Chronic diseases like obesity and type 2 diabetes take a toll on residents of Santa Clara County. Chronic diseases affect the quality of life and result in higher healthcare costs. Chronic diseases are also preventable.
The Public Health Department and its many partners provide health education to individuals and healthcare professionals across the County to improve health literacy and knowledge of healthy behaviors, and to reduce risk for disease. Cities and towns can also do much at the policy, systems, and environmental levels to prevent chronic disease. In recognition of the important role that cities and towns play in promoting the health of residents of and visitors to our County, the Public Health Department launched the Healthy Cities Program in 2016.
Policies and practices promoted as part of the Healthy Cities Program include those that increase access to:
- Recreation, physical activity, and safe walking and biking opportunities;
- Healthy food and beverage environments; and
- Tobacco-free and smoke-free communities.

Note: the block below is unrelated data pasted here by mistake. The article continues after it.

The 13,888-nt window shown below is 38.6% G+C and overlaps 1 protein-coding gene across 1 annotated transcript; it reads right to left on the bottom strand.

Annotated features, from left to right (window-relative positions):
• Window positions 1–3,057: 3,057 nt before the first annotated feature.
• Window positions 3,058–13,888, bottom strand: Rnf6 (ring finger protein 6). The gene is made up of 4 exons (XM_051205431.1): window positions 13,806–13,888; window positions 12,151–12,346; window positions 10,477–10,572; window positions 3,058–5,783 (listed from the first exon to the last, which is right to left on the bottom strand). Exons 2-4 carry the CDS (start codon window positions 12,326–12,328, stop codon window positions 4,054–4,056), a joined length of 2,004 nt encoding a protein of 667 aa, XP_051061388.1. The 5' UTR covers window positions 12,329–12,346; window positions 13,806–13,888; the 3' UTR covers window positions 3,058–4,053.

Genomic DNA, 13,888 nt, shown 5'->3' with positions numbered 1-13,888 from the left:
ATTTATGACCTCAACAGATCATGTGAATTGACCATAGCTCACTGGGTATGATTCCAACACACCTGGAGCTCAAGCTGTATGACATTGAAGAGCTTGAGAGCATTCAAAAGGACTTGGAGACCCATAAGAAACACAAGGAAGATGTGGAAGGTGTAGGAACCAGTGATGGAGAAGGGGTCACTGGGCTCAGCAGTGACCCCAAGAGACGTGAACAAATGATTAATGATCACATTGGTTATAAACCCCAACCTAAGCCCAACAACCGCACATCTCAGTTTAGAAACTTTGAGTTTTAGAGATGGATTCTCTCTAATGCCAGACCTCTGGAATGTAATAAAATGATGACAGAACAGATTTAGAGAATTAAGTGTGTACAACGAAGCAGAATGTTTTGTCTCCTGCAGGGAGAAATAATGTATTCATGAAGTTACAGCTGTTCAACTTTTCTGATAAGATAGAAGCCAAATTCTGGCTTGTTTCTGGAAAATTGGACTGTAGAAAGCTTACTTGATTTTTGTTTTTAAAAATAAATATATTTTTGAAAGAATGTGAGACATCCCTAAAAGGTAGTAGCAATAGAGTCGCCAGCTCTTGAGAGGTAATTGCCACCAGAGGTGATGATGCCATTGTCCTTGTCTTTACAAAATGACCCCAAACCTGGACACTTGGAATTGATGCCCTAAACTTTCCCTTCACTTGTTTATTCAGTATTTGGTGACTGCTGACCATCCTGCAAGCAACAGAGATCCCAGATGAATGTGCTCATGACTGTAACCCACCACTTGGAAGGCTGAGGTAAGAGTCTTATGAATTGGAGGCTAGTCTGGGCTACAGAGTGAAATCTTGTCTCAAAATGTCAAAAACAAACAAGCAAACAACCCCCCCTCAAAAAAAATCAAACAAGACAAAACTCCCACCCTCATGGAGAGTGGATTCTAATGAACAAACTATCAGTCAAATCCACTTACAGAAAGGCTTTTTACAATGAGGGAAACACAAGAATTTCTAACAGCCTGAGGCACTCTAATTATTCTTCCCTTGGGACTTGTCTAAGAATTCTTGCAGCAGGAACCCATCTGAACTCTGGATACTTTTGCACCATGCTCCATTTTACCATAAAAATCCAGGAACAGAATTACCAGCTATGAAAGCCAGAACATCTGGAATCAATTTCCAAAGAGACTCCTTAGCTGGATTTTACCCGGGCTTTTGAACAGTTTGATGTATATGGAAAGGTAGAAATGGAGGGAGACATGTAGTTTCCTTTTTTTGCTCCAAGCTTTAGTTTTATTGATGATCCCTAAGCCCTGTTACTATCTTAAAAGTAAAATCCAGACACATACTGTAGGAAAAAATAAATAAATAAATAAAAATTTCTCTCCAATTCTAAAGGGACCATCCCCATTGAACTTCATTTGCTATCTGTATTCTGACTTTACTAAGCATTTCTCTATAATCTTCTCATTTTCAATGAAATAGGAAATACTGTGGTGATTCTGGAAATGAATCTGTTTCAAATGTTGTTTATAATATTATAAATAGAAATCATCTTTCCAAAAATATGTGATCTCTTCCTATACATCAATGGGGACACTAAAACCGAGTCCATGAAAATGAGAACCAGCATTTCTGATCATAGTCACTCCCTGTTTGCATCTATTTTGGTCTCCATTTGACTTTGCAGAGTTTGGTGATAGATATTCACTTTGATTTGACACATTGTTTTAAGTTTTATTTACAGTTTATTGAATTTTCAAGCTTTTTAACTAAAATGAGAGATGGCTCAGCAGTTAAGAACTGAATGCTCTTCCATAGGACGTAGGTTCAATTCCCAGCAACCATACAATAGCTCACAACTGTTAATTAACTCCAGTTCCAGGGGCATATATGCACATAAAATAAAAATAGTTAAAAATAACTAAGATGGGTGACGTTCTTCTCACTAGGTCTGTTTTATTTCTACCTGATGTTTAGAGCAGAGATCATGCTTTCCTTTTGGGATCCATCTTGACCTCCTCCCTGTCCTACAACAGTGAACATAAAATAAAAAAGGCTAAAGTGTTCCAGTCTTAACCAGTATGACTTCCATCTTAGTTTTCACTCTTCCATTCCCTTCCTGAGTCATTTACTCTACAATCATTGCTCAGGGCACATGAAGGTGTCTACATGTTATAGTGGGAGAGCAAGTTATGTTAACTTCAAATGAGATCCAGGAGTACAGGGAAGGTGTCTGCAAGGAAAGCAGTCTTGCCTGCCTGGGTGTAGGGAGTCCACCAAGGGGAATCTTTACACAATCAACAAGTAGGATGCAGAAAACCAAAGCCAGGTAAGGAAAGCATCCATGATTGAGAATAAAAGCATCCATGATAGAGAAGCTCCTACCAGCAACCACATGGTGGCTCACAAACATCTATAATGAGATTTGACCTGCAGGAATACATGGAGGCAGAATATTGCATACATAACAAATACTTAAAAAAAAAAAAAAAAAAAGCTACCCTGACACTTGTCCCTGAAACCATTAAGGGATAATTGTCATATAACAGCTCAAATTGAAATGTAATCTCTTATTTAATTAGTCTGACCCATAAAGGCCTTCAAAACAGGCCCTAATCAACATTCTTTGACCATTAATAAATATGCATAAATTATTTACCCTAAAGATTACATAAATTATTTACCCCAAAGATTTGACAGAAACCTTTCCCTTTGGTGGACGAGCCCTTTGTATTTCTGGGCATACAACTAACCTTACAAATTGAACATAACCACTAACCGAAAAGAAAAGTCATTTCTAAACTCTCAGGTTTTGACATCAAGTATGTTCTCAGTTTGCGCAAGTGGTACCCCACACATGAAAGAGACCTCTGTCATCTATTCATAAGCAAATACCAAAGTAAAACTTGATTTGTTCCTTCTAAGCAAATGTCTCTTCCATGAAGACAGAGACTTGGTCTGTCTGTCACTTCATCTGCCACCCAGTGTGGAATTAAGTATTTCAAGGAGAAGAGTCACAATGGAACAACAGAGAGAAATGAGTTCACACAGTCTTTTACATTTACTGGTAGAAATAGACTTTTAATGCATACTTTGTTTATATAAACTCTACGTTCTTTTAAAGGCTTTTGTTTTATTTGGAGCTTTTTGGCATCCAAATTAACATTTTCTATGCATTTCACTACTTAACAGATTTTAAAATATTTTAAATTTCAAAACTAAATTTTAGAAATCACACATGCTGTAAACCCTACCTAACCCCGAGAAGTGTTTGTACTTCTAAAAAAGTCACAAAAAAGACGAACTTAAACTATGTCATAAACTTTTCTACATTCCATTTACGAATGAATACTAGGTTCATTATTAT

Healthy Cities Program Dashboards
At the end of each calendar year, the Public Health Department shares Dashboards tracking the progress each city and town in the County has made toward achieving policies and strategies promoted as part of the Healthy Cities Program. To view the 2016 through 2019 Dashboards for your city or town, please email firstname.lastname@example.org
. Starting in 2020, the format of the dashboard will be changing. To see the tentative criteria for the new 2020 dashboard, please download our criteria document
Healthy Cities Program Awards
With the release of Dashboards each year, the Public Health Department will recognize cities and towns for their progress in adopting policies aimed at reducing risks for chronic diseases and injuries.
In December of 2019, the Public Health Department and Healthy Cities Program recognized City of Santa Clara staff, Mayor Gillmor, and Councilmembers with an Exemplary City award for adopting model policies earlier in 2019 aimed at reducing exposure to secondhand smoke.
Healthy Cities Program Toolkit
For additional background information about how your city or town may earn more recognition from the Public Health Department for its work to reduce chronic disease and injury risk, please contact email@example.com
. For additional information about specific policies in any or all of the four main health categories promoted as part of the Healthy Cities Program, please contact the individuals listed below:
Active and Safe Communities
Healthy Food and Beverage Environments
To learn more about the Chronic Disease and Injury Prevention program and other related efforts, please contact:
Healthy Communities Branch
1775 Story Road, Suite 120
San Jose, CA 95122
Phone: (408) 793-2700
Fax: (408) 251-4014